# Why are protocols often proven secure under the random oracle model instead of a hash assumption?

Is this true that whenever you design a protocol using a hash function, you must prove its security under the random oracle?

I mean, is it possible to devise a protocol $P$ using a function $H$, and then prove a theorem saying that $P$ is secure in a model $M$ given that $H$ is a collision-resistant function? What I most often see is some thing like: given a random oracle $H$, $P$ is secure in the model $M$.

Is this because it's more difficult or even impossible to prove security without the random oracles?

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## 1 Answer

A random oracle is an idealization of a hash function $H$: if hash functions were perfect they would be random oracles. This is why it is always easier to consider a hash function a random oracle when one proves something about a larger scheme. Those are "proofs in the random oracle model". [1]

That being said it is still possible to prove things using different, weaker, assumptions about the hash function or even the compression function in the case of a MD hash function (collision resistance for example). Those are "proofs in the standard model"

Is it possible to go from one to the other? Not always since there are separations: there exists schemes that can be proven secure in the RO model that will become insecure as soon as you instanciate the RO by a real world hash function. [2]

Is it the end of the world? Not really, since we also have strong results that use the notion of Indifferentiability from RO: simply put, if your hash function is indifferentiable from a RO then you can replace your RO by your hash function and the scheme will remain secure. [3]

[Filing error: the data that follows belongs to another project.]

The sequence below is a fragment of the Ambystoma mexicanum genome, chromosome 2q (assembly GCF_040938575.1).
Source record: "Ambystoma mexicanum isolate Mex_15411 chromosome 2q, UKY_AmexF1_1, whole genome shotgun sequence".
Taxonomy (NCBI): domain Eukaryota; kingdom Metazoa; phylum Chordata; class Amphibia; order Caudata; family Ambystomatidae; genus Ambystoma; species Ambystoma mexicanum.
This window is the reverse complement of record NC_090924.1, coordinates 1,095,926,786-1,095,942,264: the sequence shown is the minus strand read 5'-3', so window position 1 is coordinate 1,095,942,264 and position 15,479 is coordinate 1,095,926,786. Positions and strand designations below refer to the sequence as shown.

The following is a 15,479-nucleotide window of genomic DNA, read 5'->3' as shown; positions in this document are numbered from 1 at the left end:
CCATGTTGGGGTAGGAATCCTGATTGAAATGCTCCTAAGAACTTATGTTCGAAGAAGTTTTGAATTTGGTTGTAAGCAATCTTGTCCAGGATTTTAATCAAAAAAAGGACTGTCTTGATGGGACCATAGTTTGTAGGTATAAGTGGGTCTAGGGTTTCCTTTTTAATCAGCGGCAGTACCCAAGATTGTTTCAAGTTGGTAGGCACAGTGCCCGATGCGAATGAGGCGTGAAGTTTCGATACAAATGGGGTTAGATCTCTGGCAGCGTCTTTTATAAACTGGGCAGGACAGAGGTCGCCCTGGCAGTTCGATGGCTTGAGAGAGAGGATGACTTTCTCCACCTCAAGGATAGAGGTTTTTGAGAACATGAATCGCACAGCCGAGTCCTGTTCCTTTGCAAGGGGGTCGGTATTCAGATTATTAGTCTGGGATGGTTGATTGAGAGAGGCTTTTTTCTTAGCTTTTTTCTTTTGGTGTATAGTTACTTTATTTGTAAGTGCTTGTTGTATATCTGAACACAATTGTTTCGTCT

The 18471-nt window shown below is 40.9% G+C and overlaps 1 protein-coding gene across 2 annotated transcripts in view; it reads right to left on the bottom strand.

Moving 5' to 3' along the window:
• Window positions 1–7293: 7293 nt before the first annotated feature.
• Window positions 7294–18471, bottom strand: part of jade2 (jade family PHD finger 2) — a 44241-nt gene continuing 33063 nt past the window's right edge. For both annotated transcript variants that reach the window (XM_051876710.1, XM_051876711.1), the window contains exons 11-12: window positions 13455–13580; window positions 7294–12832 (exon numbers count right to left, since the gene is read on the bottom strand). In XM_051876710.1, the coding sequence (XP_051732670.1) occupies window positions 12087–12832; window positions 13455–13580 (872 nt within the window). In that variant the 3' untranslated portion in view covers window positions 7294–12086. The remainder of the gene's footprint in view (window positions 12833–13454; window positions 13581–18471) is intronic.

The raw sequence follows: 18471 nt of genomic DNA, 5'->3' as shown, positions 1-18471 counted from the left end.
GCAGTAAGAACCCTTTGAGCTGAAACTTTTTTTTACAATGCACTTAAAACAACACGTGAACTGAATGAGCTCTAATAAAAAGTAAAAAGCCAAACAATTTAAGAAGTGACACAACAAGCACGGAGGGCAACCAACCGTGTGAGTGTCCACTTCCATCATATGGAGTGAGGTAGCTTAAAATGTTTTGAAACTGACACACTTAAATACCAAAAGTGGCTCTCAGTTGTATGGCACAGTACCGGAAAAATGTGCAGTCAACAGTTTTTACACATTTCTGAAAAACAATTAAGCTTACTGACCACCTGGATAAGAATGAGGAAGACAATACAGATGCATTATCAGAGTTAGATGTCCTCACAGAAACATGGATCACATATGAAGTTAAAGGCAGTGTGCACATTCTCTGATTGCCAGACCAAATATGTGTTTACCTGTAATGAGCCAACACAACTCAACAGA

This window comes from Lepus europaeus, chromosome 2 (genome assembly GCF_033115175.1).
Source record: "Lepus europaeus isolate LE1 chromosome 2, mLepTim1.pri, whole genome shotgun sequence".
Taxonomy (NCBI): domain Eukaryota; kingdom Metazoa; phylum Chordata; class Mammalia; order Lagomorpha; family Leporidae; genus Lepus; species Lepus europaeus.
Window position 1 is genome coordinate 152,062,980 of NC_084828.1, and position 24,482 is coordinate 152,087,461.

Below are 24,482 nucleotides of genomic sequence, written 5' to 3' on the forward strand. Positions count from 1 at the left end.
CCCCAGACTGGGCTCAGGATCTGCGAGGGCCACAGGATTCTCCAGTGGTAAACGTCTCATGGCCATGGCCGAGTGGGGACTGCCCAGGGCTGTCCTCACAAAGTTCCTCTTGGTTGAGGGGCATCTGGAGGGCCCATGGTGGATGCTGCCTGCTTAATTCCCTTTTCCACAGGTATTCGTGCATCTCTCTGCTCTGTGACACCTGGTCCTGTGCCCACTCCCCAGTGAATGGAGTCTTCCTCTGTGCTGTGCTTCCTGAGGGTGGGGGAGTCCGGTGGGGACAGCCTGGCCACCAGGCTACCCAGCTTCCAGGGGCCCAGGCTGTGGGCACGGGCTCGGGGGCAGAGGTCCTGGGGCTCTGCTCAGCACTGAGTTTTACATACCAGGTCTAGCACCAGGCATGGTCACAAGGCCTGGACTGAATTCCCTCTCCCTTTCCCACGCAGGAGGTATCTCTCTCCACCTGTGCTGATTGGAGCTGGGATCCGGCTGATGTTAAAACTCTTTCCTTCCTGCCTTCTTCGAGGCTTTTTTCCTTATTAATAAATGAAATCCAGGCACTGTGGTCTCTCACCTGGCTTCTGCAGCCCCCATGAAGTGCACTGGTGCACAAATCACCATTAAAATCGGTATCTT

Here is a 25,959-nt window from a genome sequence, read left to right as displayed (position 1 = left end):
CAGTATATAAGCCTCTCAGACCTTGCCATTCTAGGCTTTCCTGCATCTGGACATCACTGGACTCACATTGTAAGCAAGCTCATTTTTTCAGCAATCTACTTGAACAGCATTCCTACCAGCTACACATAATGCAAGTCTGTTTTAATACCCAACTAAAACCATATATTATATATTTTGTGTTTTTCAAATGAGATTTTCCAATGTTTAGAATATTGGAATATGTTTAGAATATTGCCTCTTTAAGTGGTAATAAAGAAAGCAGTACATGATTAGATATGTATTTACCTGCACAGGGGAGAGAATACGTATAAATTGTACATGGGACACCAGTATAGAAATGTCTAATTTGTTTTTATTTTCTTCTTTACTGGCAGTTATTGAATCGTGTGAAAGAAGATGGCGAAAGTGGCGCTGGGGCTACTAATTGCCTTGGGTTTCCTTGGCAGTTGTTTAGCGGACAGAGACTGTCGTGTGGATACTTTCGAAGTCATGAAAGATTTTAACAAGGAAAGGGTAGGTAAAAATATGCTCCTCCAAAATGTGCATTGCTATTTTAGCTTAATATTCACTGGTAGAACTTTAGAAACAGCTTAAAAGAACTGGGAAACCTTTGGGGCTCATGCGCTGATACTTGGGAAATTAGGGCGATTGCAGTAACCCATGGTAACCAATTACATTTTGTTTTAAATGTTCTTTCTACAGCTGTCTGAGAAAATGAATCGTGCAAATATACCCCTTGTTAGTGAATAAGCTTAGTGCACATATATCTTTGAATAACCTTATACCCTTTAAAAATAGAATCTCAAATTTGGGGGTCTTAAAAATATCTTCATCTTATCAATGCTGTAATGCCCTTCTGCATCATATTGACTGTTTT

There are (as always) subtleties and what I've just said is not always true but this is good enough to make us feel more comfortable with our assumptions. [4]

Is this RO-indifferentiability just theoretical crypto stuff? No! I haven't checked for all of them but I know that Skein and Keccak 2 of the SHA-3 finalist come with proofs regarding that very property. I believe all of the finalist do. [5] [6]

If you want you can start by reading the following:

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I find Bellare&Rogaway's Random oracles are practical a good read. At least this is how I was introduced to Random Oracles. –  fgrieu Dec 7 '12 at 11:42
Also: beware that the length-extension property of many hashes, including SHA-2 (but not SHA-3), makes them easily distinguishable from a random oracle. –  fgrieu Dec 7 '12 at 11:45
Interestingly enough while a construction $H^2:x\to H(H(x))$ does not have this length extension property it is still distinguishable from a RO H^2 & HMAC –  Alexandre Yamajako Dec 7 '12 at 13:34
I was veering more towards the proof technique in the random oracles. It is not by simply replacing the random oracle with a perfect random function we can arrive at the same proof in the standard model. But what seems troubling to me is the fact that security proof in the random oracle allows the simulator to see the oracle queries made by the adversary. Is there any justification for this? Or is this simply that we cannot do without this assumption? –  Anh Dec 10 '12 at 2:48
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